Global Defence Spending is down, but Asia’s spending is up. That is according to the Stockholm International Peace Research Institute (SIPRI), which released the latest edition of its annual measure of military expenditure worldwide for 2014. SIPRI reported that, in 2014, global military spending dropped slightly by 0.4 percent in real terms, despite the growing instability and conflict in the Ukraine.
In Asia, however, SIPRI states that spending rose by 5 percent.
This is further emphasized by Analysis: Five Key Global Defence Budget Trends for 2015. Some conditions – further cuts to government spending in the West and declining oil revenues in the Middle East – have held up the recovery of global defence expenditure. However, unlike in the Middle East and North Africa regions, this slump of oil price is expected to give a positive effect for the Asia-Pacific region, where its government finances. The growth in Asian Defence Expenditure is expected to accelerate from 3.3 percent in 2014 to 4.8 percent in 2015. “By the end of the decade, regional spending is expected to reach around $550 billion, or around a third of all global expenditures” said Caffrey, quoted from Indonesia Will Have the Fastest Growing Defence Budget in Asia Pacific Over Next Five Years
In the Asia-Pacific region Indonesia is one of the nations that are expected to show a significant growth in the defence budget. A new analysis by IHS Inc. states that Indonesia will have the fastest growing defence budget in the Asia-Pacific region over the next five years. Indonesia’s defence budget would increase about 17 percent in 2015, according to IHS, from IDR 83.3 trillion ($6.3 billion) to IDR 97.4 trillion ($7.4 billion), and is expected to grow at 14 percent a year until the end of the decade (average annual growth). Overall, Indonesian defence expenditure would pass IDR 180 trillion ($14.3 billion) annually by 2020.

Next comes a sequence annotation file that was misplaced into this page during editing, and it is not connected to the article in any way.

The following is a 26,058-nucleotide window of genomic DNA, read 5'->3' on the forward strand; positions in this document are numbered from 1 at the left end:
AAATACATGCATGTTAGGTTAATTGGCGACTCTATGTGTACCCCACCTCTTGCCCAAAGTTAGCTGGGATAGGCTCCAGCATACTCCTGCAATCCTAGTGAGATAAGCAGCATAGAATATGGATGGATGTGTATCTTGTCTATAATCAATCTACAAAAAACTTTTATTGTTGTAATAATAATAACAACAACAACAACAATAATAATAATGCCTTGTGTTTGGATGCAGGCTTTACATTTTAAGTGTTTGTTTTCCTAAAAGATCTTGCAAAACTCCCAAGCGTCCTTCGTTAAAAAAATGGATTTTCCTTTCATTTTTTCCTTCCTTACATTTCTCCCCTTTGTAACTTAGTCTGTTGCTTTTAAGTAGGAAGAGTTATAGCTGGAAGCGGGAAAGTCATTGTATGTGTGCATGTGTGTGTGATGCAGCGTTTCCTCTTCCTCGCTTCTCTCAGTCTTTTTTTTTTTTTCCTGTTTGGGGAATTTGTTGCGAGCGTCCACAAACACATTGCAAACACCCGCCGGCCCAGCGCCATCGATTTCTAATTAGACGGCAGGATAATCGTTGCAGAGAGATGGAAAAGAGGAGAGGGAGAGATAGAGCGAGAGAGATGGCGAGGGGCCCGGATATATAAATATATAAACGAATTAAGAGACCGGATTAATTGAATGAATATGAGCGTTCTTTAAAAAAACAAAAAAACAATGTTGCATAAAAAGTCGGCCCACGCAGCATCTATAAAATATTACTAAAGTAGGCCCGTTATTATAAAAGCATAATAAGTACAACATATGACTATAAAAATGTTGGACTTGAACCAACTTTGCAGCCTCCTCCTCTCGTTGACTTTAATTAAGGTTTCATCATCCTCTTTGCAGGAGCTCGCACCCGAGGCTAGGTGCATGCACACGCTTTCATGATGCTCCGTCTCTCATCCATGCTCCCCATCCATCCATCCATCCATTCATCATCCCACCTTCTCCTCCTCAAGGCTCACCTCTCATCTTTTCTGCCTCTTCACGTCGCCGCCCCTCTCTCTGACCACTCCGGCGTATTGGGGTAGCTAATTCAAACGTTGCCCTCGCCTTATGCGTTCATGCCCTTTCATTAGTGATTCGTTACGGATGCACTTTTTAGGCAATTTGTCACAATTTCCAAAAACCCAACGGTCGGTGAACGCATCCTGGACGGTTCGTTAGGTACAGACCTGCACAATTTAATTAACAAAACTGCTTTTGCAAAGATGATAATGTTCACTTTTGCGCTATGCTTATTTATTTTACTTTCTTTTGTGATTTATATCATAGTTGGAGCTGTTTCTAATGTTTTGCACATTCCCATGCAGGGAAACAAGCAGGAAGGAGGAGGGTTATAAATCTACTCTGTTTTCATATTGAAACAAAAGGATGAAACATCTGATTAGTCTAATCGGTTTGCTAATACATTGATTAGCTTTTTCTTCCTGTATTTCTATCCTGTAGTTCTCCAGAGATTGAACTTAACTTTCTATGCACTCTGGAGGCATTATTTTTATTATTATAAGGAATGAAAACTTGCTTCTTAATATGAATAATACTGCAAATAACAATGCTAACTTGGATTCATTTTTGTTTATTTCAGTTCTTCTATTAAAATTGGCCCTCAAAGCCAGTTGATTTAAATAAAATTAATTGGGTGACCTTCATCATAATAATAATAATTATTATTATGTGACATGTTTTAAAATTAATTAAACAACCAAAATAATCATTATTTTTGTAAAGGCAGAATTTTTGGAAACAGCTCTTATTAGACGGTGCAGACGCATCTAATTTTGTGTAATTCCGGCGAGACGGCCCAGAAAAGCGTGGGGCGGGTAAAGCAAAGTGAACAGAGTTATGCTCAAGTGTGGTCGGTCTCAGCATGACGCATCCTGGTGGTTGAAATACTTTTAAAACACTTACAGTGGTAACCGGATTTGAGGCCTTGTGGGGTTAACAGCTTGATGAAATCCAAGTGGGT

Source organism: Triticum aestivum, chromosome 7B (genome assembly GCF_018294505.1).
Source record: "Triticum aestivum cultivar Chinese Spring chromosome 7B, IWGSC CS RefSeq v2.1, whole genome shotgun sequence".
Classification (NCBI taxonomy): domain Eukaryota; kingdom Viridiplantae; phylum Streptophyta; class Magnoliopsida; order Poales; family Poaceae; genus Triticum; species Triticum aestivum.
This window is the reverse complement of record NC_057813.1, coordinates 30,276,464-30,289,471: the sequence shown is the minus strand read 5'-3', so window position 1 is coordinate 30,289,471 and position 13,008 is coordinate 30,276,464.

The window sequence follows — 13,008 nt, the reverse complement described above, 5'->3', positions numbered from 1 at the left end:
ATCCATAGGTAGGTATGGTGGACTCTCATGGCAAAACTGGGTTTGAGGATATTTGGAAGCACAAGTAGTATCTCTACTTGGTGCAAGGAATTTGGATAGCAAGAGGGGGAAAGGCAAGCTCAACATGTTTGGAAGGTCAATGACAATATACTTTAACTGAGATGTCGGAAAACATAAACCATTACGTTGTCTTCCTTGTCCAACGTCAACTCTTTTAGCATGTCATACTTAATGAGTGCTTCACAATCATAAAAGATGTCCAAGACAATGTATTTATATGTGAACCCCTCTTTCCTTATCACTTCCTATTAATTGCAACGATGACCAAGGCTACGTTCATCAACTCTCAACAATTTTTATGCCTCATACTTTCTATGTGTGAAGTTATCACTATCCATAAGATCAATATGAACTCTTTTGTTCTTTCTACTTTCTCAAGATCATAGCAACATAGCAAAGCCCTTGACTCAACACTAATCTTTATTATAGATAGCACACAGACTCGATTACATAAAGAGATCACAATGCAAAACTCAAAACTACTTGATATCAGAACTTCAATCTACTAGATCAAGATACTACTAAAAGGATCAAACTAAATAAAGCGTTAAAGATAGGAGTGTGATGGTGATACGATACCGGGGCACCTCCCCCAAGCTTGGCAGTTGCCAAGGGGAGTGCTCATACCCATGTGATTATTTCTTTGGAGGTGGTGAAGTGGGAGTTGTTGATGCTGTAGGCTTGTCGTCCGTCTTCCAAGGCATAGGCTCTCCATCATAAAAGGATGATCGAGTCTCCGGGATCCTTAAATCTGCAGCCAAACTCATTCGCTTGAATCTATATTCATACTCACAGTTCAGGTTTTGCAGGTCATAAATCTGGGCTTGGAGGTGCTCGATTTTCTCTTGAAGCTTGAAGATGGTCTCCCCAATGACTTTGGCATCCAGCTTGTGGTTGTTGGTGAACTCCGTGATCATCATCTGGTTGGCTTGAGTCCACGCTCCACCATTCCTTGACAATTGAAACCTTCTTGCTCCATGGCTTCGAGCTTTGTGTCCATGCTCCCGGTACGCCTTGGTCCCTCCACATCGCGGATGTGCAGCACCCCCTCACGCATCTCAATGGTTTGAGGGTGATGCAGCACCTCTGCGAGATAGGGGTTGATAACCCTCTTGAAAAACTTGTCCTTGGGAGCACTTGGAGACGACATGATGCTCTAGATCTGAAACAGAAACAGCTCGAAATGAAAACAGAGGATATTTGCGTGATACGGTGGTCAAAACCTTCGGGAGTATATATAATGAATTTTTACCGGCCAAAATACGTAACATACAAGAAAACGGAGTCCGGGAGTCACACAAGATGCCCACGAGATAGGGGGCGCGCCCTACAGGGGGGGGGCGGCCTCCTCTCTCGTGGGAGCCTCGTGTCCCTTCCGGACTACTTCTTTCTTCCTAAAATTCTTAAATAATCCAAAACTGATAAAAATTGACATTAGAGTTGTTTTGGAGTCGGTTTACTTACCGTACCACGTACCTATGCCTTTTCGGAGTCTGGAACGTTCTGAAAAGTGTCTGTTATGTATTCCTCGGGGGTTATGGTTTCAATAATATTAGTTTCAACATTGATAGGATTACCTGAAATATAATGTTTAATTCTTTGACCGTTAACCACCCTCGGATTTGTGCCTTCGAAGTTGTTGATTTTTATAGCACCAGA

Referring to the Ministry of Defence’s shopping list, Ediwan Prabowo, noted that the Navy and Air Force would receive increased budgets. Furthermore, the Indonesian Navy will focus on improving domestic products, while the government plans to replace the F-5 Tiger fleet in service with the Air Force.